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June 27th, 2022

Insight

Pennsylvania's Ballot Battle Will Rattle November 2022, '24

Deroy Murdock

By Deroy Murdock

Published March 14, 2022

As acting secretary of state, Pennsylvania's Leigh Chapman oversees professional boxing, kickboxing, and wrestling. But those are hardly the most contentious items on her docket.

As the Keystone State's chief elections officer, Chapman is embroiled in a knockdown, drag-out fight over ballot integrity that has Democrats and Republicans pounding each other sillier than twelfth-round rivals.

Chapman and other Democrats consider mass mail-in ballots more precious than the world heavyweight championship. So, they argued before Pennsylvania's Supreme Court Tuesday. The Keystone State's top jurists — five appointed by Democrats, two by Republicans — heard Democrats appeal a February 4 lower-court ruling that found no-excuse mail-in ballots unconstitutional under the supreme law of that land.

Ironically, Democrats defend a Republican-sponsored law. Act 77 of 2019 created Pennsylvania's mail-in ballots.

That's the problem.

GOP state lawmakers, who should have known better, applied bolt-cutters to the chain of custody for ballots, aimed spotlights at secret ballots, and approved ballot trafficking/harvesting.

What could go wrong?

Everything --- specifically the biggest 2016 Trump state that slid into Joe Biden's corner and, with it, the White House.

Heckuva job, Pennsylvania GOP!

Republicans did the Left's bidding in exchange for eliminating electronic straight- ticket voting. While this might have seemed like a great idea at the time, the GOP either got tricked or talked themselves into snatching the short end of this political stick.

Whatever their motives, legislators in Harrisburg simply passed a law to allow no-excuse mail-in ballots.

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Article VII § 14 of Pennsylvania's Constitution lets adult citizens vote absentee only because:

"their duties, occupation or business require them to be elsewhere"

"illness or physical disability"

"observance of a religious holiday"

"election day duties" Act 77 couldn't care less.

Though tougher to establish than a mere law, Republicans needed a constitutional amendment to make mail-in ballots kosher. Instead, Act 77 is less kosher than a bacon cheeseburger.

A Pennsylvania Commonwealth Court panel agreed, 3-2. In a January 28 majority decision, Judge Mary Hannah Leavitt ruled that "…a constitutional amendment must be presented to the people and adopted into our fundamental law before legislation authorizing no-excuse mail-in voting can ‘be placed upon our statute books.'"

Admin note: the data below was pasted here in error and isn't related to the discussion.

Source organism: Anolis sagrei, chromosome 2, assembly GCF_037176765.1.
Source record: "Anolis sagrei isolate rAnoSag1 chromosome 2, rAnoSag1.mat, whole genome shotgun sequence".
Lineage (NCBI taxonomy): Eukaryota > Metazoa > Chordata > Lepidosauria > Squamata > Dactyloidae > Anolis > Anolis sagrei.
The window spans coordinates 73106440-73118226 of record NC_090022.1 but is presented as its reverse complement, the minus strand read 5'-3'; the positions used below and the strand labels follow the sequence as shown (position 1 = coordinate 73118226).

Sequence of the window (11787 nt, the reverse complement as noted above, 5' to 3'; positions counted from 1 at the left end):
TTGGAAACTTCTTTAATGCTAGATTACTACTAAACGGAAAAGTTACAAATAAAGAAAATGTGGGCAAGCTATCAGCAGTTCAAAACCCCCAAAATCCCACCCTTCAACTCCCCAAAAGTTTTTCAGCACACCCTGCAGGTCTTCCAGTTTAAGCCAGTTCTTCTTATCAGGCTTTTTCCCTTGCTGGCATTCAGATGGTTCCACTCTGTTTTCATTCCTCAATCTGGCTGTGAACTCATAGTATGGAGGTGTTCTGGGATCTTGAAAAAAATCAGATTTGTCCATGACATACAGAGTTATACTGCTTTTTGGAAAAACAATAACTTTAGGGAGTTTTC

This judgment confirms what President Donald J. Trump and his supporters have repeated since November 2020: Non-legislative, state-level authorities perpetrated vote fraud by changing rules that only state legislators may revise.

Nonetheless, Democrats want Act 77 in place, to keep their absentee-vote machine humming along.

"If the relief requested by Appellees is granted, then tens of thousands of Philadelphians will no longer be able to vote as they have in the past several elections," Philadelphia's Board of Elections briefed the court.

Fine. If helping tens of thousands of Philadelphians to vote is so pivotal, then amend the state constitution accordingly.

As for Acting Secretary of State Leigh Chapman, the former executive director of mail-in-ballot lobby Deliver My Vote and alumna of the Leadership Conference on Civil and Human Rights is just the sort of hard-Left ally on whom Democrats can depend.

"Now I travel the state after litigating the bogus mail-in ballot law to its temporary demise, and the Republican legislators who created this monster often come up to congratulate me," Bradford County Board of Elections member Doug McLinko lamented. A co-founder of Ballot Security Now, this case's chief plaintiff told me, "When I ask them what they plan to do about Leigh Chapman, they look at me with confusion. They have no idea who she is, what she's done, or what she's here to do. Worse, they're not even curious."

The GOP lawmakers who started this whole mess must snap out of their slumber.

The stakes here could be no higher. This case could decide control of the U.S. House and Senate in 2022. Pennsylvania's highly coveted 19 Electoral College votes also are indispensable to both Joe Biden's and Donald J. Trump's White House aspirations in 2024.

This is no time for Republicans to nap.

(COMMENT, BELOW)

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